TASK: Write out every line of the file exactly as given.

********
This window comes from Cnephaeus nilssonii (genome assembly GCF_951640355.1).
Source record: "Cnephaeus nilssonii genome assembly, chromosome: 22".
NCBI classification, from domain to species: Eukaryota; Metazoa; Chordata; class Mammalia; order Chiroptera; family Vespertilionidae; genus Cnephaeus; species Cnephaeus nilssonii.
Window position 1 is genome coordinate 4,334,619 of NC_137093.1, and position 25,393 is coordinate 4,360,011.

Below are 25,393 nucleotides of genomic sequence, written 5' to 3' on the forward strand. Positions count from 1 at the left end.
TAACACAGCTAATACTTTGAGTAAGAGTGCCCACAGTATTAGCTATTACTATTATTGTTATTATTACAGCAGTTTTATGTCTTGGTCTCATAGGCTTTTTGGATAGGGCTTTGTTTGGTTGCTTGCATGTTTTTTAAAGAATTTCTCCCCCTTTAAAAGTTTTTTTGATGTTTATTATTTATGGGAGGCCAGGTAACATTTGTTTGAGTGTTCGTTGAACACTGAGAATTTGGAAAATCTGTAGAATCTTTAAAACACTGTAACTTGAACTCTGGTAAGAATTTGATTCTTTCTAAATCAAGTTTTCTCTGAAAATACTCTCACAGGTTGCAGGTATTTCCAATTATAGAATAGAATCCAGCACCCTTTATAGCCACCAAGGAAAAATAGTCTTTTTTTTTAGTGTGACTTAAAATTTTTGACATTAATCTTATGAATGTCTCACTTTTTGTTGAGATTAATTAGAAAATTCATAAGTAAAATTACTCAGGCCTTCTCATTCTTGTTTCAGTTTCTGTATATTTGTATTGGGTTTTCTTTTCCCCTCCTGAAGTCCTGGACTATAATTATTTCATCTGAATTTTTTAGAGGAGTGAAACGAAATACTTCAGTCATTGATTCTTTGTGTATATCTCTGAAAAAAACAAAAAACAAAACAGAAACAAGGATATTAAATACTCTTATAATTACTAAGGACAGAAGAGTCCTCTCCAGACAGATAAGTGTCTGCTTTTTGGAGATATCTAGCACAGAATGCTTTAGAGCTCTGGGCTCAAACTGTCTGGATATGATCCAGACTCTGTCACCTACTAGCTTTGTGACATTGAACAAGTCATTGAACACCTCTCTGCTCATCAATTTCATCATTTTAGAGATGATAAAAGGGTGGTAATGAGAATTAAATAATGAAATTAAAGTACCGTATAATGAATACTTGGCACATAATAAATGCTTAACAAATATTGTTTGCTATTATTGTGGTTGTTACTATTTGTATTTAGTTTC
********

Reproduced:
This window comes from Cnephaeus nilssonii (genome assembly GCF_951640355.1).
Source record: "Cnephaeus nilssonii genome assembly, chromosome: 22".
NCBI classification, from domain to species: Eukaryota; Metazoa; Chordata; class Mammalia; order Chiroptera; family Vespertilionidae; genus Cnephaeus; species Cnephaeus nilssonii.
Window position 1 is genome coordinate 4,334,619 of NC_137093.1, and position 25,393 is coordinate 4,360,011.

Below are 25,393 nucleotides of genomic sequence, written 5' to 3' on the forward strand. Positions count from 1 at the left end.
TAACACAGCTAATACTTTGAGTAAGAGTGCCCACAGTATTAGCTATTACTATTATTGTTATTATTACAGCAGTTTTATGTCTTGGTCTCATAGGCTTTTTGGATAGGGCTTTGTTTGGTTGCTTGCATGTTTTTTAAAGAATTTCTCCCCCTTTAAAAGTTTTTTTGATGTTTATTATTTATGGGAGGCCAGGTAACATTTGTTTGAGTGTTCGTTGAACACTGAGAATTTGGAAAATCTGTAGAATCTTTAAAACACTGTAACTTGAACTCTGGTAAGAATTTGATTCTTTCTAAATCAAGTTTTCTCTGAAAATACTCTCACAGGTTGCAGGTATTTCCAATTATAGAATAGAATCCAGCACCCTTTATAGCCACCAAGGAAAAATAGTCTTTTTTTTTAGTGTGACTTAAAATTTTTGACATTAATCTTATGAATGTCTCACTTTTTGTTGAGATTAATTAGAAAATTCATAAGTAAAATTACTCAGGCCTTCTCATTCTTGTTTCAGTTTCTGTATATTTGTATTGGGTTTTCTTTTCCCCTCCTGAAGTCCTGGACTATAATTATTTCATCTGAATTTTTTAGAGGAGTGAAACGAAATACTTCAGTCATTGATTCTTTGTGTATATCTCTGAAAAAAACAAAAAACAAAACAGAAACAAGGATATTAAATACTCTTATAATTACTAAGGACAGAAGAGTCCTCTCCAGACAGATAAGTGTCTGCTTTTTGGAGATATCTAGCACAGAATGCTTTAGAGCTCTGGGCTCAAACTGTCTGGATATGATCCAGACTCTGTCACCTACTAGCTTTGTGACATTGAACAAGTCATTGAACACCTCTCTGCTCATCAATTTCATCATTTTAGAGATGATAAAAGGGTGGTAATGAGAATTAAATAATGAAATTAAAGTACCGTATAATGAATACTTGGCACATAATAAATGCTTAACAAATATTGTTTGCTATTATTGTGGTTGTTACTATTTGTATTTAGTTTC